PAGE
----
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Reef recovery: the oyster reefs on Mississippi's Gulf Coast are open for business, for now.

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Even as summer ends and the first hints of fall arrive, it can still be hot on the docks. A persistent wind blows from the southwest, making it bearable. Even with the breeze, it is hot. But the real struggle is under the water. Mississippi's oyster reefs are far from thriving. Plans are being laid to help the oyster population rebound to what it was before Hurricane Katrina and the BP oil spill, however, the steps to improvement take a great amount of money and people. Several programs and groups are working together to make restoration of the Gulf's oyster population a reality.

On the dock in Pass Christian, Darlene Kimball pushes her blond hair out of her eyes, but it falls back down. It's more a gesture of habit than a means to an end. Kimball is fondly known as the "oyster lady" of Pass Christian Harbor. A local customer stops by and wants to know if she has speckled trout, and she replies, "I've got specks, flounder, Gulf tuna, amberjack, and a few mullet." With a persistent smile, she always is eager to help her customers in any way she can.

As the customer walks away with his trout, Kimball turns and says, "I love what I do; it is what I have wanted to do since I was a little girl, but I don't know if I want my daughter to follow in my footsteps." She thinks for a moment and adds, "I have watched friends of mine who have normal jobs. They have days off, insurance, and paid vacation. That's not the way this business works. I work for Mother Nature. She holds all the cards. Katrina was a big hit, a huge hit. Before Katrina, I had more than 50 oyster boats to work with. Now, I am lucky to get eight. Then the oil spill happened. Something needs to change."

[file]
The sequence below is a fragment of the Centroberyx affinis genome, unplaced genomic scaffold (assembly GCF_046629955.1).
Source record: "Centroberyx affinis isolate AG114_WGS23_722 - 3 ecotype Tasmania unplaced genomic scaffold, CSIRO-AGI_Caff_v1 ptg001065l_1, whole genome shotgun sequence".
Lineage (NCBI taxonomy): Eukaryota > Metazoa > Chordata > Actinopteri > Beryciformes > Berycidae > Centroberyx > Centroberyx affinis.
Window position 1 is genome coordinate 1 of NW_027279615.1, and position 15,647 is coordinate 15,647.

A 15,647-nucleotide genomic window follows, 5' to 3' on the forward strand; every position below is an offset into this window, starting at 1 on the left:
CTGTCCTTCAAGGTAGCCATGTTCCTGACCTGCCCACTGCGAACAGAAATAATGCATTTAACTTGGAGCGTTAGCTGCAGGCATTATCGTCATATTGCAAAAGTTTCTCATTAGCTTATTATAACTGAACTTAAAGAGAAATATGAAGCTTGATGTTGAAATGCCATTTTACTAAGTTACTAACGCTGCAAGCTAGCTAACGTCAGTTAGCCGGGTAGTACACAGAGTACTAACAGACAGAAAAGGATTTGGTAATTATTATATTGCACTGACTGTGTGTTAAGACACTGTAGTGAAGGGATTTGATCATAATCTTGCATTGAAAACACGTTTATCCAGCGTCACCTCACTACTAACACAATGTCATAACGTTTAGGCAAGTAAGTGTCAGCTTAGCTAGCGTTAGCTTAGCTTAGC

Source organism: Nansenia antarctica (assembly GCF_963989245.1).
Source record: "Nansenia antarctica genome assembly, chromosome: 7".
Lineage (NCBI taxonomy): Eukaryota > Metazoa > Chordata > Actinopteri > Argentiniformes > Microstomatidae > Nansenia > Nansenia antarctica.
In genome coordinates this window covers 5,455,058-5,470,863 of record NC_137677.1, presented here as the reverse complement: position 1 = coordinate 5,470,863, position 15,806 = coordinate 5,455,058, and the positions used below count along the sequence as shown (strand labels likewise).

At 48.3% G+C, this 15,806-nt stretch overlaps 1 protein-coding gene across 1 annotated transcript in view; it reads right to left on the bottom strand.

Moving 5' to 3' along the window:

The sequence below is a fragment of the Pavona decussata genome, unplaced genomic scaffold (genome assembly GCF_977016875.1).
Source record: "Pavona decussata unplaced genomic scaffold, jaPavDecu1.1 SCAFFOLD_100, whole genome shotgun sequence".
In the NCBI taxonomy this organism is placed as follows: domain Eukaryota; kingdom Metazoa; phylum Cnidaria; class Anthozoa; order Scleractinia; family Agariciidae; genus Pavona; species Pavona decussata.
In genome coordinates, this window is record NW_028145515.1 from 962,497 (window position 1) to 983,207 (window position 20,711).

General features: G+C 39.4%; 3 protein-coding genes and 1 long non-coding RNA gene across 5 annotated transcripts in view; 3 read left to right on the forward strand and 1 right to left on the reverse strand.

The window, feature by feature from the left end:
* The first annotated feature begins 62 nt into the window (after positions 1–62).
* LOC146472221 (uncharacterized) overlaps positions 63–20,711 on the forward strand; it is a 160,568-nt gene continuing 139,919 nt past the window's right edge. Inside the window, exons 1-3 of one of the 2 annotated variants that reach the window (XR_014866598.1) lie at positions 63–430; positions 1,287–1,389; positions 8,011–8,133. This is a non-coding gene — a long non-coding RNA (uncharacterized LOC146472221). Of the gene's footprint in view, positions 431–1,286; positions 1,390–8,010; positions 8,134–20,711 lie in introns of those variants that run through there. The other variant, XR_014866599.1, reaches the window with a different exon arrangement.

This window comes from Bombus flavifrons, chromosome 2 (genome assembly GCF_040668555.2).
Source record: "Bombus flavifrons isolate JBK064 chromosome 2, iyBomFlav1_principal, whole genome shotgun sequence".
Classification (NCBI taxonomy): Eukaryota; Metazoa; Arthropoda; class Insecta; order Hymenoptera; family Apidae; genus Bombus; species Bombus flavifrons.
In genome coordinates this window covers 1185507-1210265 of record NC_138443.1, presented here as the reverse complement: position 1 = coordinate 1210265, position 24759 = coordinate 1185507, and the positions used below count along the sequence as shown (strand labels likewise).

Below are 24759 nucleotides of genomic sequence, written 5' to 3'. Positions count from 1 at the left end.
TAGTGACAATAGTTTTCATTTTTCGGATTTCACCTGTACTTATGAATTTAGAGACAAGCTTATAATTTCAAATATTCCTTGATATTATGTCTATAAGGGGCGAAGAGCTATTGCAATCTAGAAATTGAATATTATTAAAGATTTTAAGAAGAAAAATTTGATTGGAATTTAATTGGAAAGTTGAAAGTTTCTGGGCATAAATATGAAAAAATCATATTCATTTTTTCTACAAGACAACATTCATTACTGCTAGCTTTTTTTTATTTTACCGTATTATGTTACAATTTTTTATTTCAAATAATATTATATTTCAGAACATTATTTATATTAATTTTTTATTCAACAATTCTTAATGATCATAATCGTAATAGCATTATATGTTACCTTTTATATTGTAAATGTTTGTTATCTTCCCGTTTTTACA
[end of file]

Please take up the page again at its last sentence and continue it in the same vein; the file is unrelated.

The oyster reefs are under stress and many statistics do not have good numbers, but the Governor's Oyster Council on Restoration and Resiliency (made up of citizens, scientists, and seafood industry leaders) released its final recommendations in a June 2015 report. The needs are big and the challenge is great. According to the Department of Marine Resources, in 2004, 491,050 sacks of oysters were harvested in Mississippi waters for the fiscal year that runs July 1 through June 30. In 2014, just 78,019 sacks were harvested as a result of Katrina, the BP oil spill, and the opening of the Bonnet Carre Spillway (the infusion of too much fresh water kills the oysters).

In fact, some biologists think the oyster reefs should not be opened at all, but be allowed to restore themselves for a long period of time, however, that is a long, slow process. Some suggest new technology might help, or a program to recycle shells and replace them on the reefs, developing better dredges that do less damage, adding new reefs in different places, and, as always, education.

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But many people are hopeful. "If we're going to reach our goal of harvesting 1 million sacks a year in 10 years, public reefs can only do so much. We need to incentivize the private sector," says Jamie Miller, executive director of the Mississippi Department of Marine Resources. "Another big piece of this is aquaculture. You have to help Mother Nature along sometimes. We need to be aggressive." The success of this goal will extend the goals of increasing oyster harvest and creating new jobs and business opportunities while improving the environment through species recovery, habitat creation, and improved water quality, according to the Oyster Council's report. It is a very ambitious plan, but it would place the state at the forefront of the oyster industry in this country. J. Scott Gordon, director of the Shellfish Bureau, says, "Progress is being made, but it is slow. We have had drought, oyster drills, and a handful of other problems besides the oil spill and Katrina. The harvest for 2015-2016 was just 40,357 sacks. What is going to make a real difference is aquaculture." Aquaculture is the farming of oysters in natural waters, but in controlled environments.